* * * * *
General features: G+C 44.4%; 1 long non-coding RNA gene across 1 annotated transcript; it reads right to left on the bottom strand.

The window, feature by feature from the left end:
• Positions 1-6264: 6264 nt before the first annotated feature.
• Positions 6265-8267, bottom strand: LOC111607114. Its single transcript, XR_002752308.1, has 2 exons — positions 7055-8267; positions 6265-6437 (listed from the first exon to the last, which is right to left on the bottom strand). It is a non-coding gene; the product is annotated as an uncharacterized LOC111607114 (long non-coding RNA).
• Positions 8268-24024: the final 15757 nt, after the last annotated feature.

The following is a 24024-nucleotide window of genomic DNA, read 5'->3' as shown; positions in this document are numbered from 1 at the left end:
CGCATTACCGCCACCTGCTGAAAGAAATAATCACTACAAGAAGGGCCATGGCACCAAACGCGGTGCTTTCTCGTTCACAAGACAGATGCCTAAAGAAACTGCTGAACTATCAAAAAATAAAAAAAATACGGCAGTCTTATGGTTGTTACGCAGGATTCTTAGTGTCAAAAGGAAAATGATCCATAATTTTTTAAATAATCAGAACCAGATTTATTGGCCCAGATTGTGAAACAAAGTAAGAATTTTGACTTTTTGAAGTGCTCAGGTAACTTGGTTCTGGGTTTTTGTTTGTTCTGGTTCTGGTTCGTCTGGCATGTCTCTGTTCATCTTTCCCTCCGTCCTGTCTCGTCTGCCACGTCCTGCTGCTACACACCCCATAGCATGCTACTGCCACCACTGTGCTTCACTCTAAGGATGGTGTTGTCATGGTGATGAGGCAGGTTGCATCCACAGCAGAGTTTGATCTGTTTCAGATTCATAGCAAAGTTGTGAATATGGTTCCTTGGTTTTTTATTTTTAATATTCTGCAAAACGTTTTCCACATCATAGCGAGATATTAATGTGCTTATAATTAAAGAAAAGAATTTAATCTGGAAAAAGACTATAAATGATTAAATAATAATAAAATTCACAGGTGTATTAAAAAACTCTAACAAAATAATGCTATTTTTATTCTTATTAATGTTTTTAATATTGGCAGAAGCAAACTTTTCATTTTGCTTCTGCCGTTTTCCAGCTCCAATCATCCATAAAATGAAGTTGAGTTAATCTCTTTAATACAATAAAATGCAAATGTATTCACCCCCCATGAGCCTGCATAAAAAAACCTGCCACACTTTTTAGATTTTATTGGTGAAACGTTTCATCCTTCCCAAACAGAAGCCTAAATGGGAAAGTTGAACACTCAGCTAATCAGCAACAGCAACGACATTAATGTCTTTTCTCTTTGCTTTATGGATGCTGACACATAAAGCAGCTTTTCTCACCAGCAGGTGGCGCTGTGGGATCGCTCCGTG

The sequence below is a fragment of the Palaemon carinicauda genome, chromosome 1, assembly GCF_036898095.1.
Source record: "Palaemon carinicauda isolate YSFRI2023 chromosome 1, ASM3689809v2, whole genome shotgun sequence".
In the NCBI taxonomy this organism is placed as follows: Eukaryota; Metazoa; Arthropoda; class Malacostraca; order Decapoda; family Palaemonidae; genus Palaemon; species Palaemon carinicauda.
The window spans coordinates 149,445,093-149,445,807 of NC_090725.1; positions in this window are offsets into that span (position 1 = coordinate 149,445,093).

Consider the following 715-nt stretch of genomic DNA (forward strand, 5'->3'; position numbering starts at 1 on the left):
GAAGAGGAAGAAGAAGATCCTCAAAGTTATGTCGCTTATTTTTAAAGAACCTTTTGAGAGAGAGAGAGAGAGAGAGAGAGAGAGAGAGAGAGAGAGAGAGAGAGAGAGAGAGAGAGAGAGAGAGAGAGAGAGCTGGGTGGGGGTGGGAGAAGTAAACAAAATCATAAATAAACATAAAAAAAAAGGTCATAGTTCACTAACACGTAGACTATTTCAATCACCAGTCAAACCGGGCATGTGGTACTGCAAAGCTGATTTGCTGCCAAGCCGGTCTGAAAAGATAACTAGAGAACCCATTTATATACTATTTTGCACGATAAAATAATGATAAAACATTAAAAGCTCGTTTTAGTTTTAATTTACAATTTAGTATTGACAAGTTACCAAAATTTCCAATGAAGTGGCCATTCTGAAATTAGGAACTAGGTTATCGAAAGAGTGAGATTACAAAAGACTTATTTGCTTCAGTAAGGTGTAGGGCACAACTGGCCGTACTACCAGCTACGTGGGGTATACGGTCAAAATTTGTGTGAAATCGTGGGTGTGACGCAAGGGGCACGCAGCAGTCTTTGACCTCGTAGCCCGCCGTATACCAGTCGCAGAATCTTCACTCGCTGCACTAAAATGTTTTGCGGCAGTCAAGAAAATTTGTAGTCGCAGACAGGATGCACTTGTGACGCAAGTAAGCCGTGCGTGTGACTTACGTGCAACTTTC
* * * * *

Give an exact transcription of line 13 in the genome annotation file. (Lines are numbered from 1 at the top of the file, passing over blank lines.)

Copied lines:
GAAGAGGAAGAAGAAGATCCTCAAAGTTATGTCGCTTATTTTTAAAGAACCTTTTGAGAGAGAGAGAGAGAGAGAGAGAGAGAGAGAGAGAGAGAGAGAGAGAGAGAGAGAGAGAGAGAGAGAGAGAGAGAGCTGGGTGGGGGTGGGAGAAGTAAACAAAATCATAAATAAACATAAAAAAAAAGGTCATAGTTCACTAACACGTAGACTATTTCAATCACCAGTCAAACCGGGCATGTGGTACTGCAAAGCTGATTTGCTGCCAAGCCGGTCTGAAAAGATAACTAGAGAACCCATTTATATACTATTTTGCACGATAAAATAATGATAAAACATTAAAAGCTCGTTTTAGTTTTAATTTACAATTTAGTATTGACAAGTTACCAAAATTTCCAATGAAGTGGCCATTCTGAAATTAGGAACTAGGTTATCGAAAGAGTGAGATTACAAAAGACTTATTTGCTTCAGTAAGGTGTAGGGCACAACTGGCCGTACTACCAGCTACGTGGGGTATACGGTCAAAATTTGTGTGAAATCGTGGGTGTGACGCAAGGGGCACGCAGCAGTCTTTGACCTCGTAGCCCGCCGTATACCAGTCGCAGAATCTTCACTCGCTGCACTAAAATGTTTTGCGGCAGTCAAGAAAATTTGTAGTCGCAGACAGGATGCACTTGTGACGCAAGTAAGCCGTGCGTGTGACTTACGTGCAACTTTC